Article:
Cyril Ramaphosa has beaten Nkosazana Dlamini-Zuma, a former cabinet minister, and the ex-wife of President Jacob Zuma. He is now likely to become the country’s next head of state.
South Africa’s Deputy President Cyril Ramaphosa, 65, has been voted in as the new leader of the African National Congress party.
Ramaphosa won 2,440 votes to sole opponent Nkosazana Dlamini-Zuma’s 2,261.
“We declare comrade Cyril Ramaphosa the new president of the African National Congress,” an election official told party delegates.
Ramaphosa, a union leader-turned-businessman and one of South Africa’s richest people, is now in line to succeed President Jacob Zuma, whose reign has been plagued by corruption scandals, economic slowdown and growing anger at the once-omnipotent party.
Long and acrimonious
The vote was a long and acrimonious process. Delegates from around South Africa cast their ballots after repeated delays caused by disputes over who was entitled to vote.
Hundreds of attendees were banned from the poll, raising the possibility that supporters of Dlamini-Zuma, a former minister who is Zuma’s ex-wife, could launch legal appeals against the result.
“I hope you will cooperate with the new leadership … as we move to the 2019 elections,” Baleka Mbete, the party chairwoman, told delegates.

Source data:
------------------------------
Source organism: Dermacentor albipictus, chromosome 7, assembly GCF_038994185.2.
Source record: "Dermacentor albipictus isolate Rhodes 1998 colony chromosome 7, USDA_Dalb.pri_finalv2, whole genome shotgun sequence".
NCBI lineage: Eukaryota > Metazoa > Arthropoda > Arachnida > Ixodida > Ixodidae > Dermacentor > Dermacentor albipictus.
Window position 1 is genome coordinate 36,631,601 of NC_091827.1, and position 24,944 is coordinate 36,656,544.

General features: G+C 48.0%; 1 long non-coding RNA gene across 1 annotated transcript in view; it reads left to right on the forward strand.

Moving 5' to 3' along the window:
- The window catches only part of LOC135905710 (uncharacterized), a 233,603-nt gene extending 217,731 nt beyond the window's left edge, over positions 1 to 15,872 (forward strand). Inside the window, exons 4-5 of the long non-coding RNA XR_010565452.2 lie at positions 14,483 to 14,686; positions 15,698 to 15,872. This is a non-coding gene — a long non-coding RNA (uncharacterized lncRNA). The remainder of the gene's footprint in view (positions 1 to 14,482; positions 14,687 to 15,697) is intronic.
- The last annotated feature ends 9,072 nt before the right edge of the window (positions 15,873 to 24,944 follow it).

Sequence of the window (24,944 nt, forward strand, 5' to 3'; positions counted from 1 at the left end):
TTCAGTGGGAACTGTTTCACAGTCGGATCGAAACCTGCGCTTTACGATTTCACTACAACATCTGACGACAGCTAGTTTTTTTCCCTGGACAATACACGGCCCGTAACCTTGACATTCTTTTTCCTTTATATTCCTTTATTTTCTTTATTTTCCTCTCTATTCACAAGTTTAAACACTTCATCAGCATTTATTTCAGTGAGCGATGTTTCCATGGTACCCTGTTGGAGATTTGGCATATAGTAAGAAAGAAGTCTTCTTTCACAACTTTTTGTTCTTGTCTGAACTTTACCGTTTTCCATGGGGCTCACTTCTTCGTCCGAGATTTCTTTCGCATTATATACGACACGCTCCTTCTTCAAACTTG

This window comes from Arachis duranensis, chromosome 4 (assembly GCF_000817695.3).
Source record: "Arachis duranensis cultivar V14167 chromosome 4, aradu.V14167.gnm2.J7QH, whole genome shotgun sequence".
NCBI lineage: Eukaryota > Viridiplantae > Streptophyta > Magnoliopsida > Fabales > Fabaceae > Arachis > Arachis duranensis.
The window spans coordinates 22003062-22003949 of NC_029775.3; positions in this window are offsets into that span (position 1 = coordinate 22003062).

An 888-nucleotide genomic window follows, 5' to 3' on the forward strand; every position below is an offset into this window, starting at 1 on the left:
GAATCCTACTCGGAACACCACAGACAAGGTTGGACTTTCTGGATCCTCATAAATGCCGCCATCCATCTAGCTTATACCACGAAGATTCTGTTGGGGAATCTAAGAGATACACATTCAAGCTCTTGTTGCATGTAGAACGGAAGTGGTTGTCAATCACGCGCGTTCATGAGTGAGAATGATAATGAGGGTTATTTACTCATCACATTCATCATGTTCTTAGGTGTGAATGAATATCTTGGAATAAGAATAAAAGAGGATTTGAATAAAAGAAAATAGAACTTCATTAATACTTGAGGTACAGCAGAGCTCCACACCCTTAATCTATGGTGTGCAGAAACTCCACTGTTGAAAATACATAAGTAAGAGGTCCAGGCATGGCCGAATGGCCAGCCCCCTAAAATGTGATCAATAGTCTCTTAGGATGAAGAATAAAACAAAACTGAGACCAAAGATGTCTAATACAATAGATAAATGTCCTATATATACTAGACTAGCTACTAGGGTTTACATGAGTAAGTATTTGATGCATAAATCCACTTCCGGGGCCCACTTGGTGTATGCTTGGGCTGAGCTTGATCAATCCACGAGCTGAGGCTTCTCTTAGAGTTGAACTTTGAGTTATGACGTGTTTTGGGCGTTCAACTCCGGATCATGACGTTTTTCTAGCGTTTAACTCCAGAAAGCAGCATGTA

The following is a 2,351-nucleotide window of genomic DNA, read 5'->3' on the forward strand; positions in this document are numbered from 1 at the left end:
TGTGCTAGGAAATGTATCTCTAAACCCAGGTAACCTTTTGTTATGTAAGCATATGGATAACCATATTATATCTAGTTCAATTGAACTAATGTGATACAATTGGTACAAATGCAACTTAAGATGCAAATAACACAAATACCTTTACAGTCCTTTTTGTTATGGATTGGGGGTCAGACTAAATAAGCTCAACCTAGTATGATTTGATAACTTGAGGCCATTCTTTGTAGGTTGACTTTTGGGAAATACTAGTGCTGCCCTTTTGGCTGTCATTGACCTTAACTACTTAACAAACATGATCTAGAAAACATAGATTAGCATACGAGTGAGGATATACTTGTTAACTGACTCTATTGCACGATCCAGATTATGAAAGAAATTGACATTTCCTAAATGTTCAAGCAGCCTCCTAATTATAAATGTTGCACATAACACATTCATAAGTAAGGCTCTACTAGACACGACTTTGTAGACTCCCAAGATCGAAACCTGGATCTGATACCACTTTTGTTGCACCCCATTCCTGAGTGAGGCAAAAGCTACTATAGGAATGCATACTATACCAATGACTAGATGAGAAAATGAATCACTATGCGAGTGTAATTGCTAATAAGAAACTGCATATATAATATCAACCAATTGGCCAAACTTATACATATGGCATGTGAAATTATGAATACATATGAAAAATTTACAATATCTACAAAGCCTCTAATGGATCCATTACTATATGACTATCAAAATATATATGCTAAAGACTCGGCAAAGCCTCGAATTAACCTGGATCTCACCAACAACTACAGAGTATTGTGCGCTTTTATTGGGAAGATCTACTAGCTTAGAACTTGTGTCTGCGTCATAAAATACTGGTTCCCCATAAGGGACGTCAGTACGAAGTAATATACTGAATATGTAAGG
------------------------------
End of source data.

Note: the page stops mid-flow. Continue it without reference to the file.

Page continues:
Struggle to retain power
The ANC, which has ruled since 1994 when Nelson Mandela won the first multi-racial vote, could struggle to retain its grip on power in the 2019 election due to falling public support.
Soaring unemployment and state corruption have fuelled frustration at the ANC among millions of poor black South Africans who face dire housing, inadequate education and continuing racial inequality.
Ramaphosa has often been accused of failing to confront Zuma while serving as his deputy since 2014.
In June the ANC welcomed an investigation by South Africa’s anti-corruption watchdog into several allies of Zuma allegedly linked to corruption at three state-owned companies.
Zuma, who could face prosecution for corruption charges, will step down as party chief at the conference but will remain as head of state ahead of the 2019 vote.
“I’m bowing out very happy because I think … I made my contribution, so I’m very happy,” said Zuma on Monday as he walked around the vast conference center hosting the event.
The ANC suffered a setback during municipal elections in 2016, taking less than 54 percent of the vote and losing an absolute majority in five of the six biggest metropolitan areas.
law/tj (AP, AFP, Reuters)